Headline Surfer (then-NSB News) was the only media outlet on stage at the pavilion at Destination Daytona for the huge Biketoberfest 2011 concert that featured several opening bands before BOC took to the stage amid a massive roar. Blue Oyster Cult, known for its extravagant light and laser shows was limited by the staging in that regard, but more than made up for it with the guitars as well as drums and keyboards.

By Roeser's side was none other than frontman Eric Bloom, who has been with him all but the first two years in the New York City band's 43 years. Later in the concert, BOC performed another smash "Godzilla" and ended the concert with Reaper, where everyone was screaming at the top of their longs.

After appearing to leave the stage for good, Roeser came back out and struck a few chords to start what is a staple for biker nation, Steppenwolf's "Born To Be Wild."

Eric Bloom of Blue Oyster Cult interviewed after concert at Destination Daytona in Ormond Beach, FL for Biketoberfest 2011 / Headline Surfer

Immediately after the concert, Bloom granted an on-stage interview. You can click the link above to see it. 

Bloom was asked about the meaning of "(Don't) Fear the Reaper," which has been seen interpreted as a song about suicide, but Bloom said that wasn't necessarily so. "It's open to interpretation," Bloom said coyly. 

As for why Blue Oyster Cult played Steppenwolf's "Born to Be Wild," which the biker crowd enjoyed,Bloom said the band has "been playing that song as long as they have."

In the 2011 interview, Bloom was asked how long BOC had been together, he answered 43 years. Since then, the band continues touring the country with Donald "Buck Dharma" Roeser, the classic rock band's founder still at the helm.

Bloom joined Roeser two years later. 

Did You Know?

Blue Oyster Cult founder Donald Roeser got the stage name "Buck Dharma" in the late 1960s. Manager Sandy Pearlman came up with the idea of creating eccentric stage names for Blue Öyster Cult's members. Every member rejected their new stage name except for Roeser, who liked the name and the idea of having an alternate persona. 

 
Video by Headline Surfer Multimedia Editor Sera King / Blue Oyster Cult performing "Godzilla" during the 2011 concert at Destination Daytona during Biketoberfest 2011.
 
Fast Facts:
• "Godzilla" is from BOC's 1977 album "Spectres." This is one of the most popular Blue Öyster Cult songs, but it was an album cut only. 
• Spectres was BOC's fifth album; the band's previous LP, "Agents of Fortune" contained their breakout hit "(Don't Fear ) The Reaper," but despite their efforts, they weren't able to duplicate the formula and no songs from Spectres charted.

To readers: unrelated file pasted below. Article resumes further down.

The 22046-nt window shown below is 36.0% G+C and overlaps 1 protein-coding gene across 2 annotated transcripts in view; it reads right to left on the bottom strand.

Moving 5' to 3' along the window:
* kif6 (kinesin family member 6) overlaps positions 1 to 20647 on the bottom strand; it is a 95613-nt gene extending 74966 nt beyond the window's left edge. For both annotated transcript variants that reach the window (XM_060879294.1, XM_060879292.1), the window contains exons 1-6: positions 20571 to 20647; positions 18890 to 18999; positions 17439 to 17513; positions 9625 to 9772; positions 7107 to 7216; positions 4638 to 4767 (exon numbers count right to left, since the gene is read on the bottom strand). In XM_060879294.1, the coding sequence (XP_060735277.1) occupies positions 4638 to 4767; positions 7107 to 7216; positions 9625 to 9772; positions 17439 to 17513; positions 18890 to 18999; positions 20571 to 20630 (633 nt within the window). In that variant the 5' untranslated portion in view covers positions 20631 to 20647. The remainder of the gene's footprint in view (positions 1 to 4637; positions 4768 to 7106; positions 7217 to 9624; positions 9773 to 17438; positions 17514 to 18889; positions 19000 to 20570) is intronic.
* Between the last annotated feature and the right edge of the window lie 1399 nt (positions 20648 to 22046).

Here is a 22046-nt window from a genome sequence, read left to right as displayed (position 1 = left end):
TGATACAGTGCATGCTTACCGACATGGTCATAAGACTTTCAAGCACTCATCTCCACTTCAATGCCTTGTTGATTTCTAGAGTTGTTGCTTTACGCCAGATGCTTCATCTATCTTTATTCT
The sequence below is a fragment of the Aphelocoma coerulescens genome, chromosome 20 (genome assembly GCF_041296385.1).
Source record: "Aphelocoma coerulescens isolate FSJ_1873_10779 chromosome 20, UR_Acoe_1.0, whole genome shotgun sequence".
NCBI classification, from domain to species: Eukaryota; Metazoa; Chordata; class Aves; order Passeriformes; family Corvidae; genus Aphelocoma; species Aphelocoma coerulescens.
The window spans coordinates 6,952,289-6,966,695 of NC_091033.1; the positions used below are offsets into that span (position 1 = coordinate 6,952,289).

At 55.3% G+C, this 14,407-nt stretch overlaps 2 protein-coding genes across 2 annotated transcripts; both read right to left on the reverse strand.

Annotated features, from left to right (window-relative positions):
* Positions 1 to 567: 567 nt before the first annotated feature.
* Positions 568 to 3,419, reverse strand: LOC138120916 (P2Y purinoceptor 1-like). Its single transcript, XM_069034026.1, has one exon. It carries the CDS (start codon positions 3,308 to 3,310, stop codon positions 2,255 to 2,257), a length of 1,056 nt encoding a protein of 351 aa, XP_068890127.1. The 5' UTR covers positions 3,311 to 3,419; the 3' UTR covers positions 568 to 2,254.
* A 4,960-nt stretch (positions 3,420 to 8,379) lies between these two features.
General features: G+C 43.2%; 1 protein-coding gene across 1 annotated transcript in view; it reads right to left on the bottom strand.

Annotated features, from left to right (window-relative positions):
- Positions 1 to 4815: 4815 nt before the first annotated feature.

• "Godzilla" has had a long life on classic rock radio stations like Orlando's 98.9 WMMO and Daytona's 95.7 The HOG. 
• The band's founder & lead guitarist, Buck Dharma, wrote this song and shared lead vocals on the track with frontman Eric Bloom. Dharma loves monster movies, and when he came up with the guitar riff, it made him think of Godzilla, which gave him the song's concept.
Source: Songfacts.com.
Hall of Fame: 
Hall of fame
Henry Frederick Picture

Short Bio

Henry Frederick is publisher of Headline Surfer®, the award-winning 24/7 internet news outlet in Daytona Beach, Florida, via HeadlineSurfer.com. Specializing in breaking news & investigative reporting, Frederick is among the Sunshine State's most experienced reporters with dozens of journalism-industry awards. Frederick is enrolled online at Full Sail University in Winter Garden, FL where he's pursuing an MA in New Media/Journalism (degree in March 2018). Frederick earned his BA in Political Science/Public Admin. (concentration in Writing) from Central Connecticut State University, 1984, where he recieved the President's Citation for "academic excellence & outstanding campus/community service." Prior to myriad duties as publisher/award-winning journalist of Headline Surfer, 2008-present; Frederick was city hall reporter for the Palatka Daily News, 2007-'08; city editor of the Taunton (MA) Daily Gazette, 2005-2006; cops & courts/legal affairs writer for the Daytona Beach News-Journal, 1996-'04; and cops & courts for the Rockland (NY) Journal-News/Gannett Suburban Newspapers, 1989-'96.